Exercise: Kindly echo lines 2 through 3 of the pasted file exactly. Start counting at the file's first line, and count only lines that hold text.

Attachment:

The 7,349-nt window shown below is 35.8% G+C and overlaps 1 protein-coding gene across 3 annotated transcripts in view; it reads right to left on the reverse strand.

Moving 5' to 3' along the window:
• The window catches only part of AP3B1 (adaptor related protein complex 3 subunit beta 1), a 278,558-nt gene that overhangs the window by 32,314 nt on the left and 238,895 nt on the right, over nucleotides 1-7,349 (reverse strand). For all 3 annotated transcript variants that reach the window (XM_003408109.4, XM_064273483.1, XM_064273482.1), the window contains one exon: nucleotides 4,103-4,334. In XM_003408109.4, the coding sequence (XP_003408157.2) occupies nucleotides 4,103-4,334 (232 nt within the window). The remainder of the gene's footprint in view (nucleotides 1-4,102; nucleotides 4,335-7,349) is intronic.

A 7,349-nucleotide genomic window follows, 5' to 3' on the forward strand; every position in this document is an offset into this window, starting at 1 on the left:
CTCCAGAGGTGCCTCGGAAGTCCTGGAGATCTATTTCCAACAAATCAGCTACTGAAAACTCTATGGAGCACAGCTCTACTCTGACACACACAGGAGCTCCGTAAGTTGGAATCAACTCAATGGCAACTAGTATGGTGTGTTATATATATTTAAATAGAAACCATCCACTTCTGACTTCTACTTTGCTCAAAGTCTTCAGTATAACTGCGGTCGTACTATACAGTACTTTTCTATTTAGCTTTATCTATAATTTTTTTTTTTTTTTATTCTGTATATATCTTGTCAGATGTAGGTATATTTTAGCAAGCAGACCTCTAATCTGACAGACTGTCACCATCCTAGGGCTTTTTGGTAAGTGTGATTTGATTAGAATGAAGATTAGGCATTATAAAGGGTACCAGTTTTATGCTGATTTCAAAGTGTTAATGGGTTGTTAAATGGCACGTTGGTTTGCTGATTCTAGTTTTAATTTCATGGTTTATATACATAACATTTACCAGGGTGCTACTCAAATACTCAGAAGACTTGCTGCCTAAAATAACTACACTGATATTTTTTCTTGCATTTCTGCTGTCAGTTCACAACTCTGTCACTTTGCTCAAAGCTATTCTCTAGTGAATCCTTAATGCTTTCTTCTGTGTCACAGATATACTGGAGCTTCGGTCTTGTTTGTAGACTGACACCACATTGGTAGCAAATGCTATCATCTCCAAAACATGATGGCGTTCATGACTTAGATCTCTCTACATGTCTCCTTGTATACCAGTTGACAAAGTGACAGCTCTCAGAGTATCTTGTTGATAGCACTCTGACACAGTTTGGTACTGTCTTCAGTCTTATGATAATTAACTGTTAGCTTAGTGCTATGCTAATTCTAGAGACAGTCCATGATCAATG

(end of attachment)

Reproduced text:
Moving 5' to 3' along the window:
• The window catches only part of AP3B1 (adaptor related protein complex 3 subunit beta 1), a 278,558-nt gene that overhangs the window by 32,314 nt on the left and 238,895 nt on the right, over nucleotides 1-7,349 (reverse strand). For all 3 annotated transcript variants that reach the window (XM_003408109.4, XM_064273483.1, XM_064273482.1), the window contains one exon: nucleotides 4,103-4,334. In XM_003408109.4, the coding sequence (XP_003408157.2) occupies nucleotides 4,103-4,334 (232 nt within the window). The remainder of the gene's footprint in view (nucleotides 1-4,102; nucleotides 4,335-7,349) is intronic.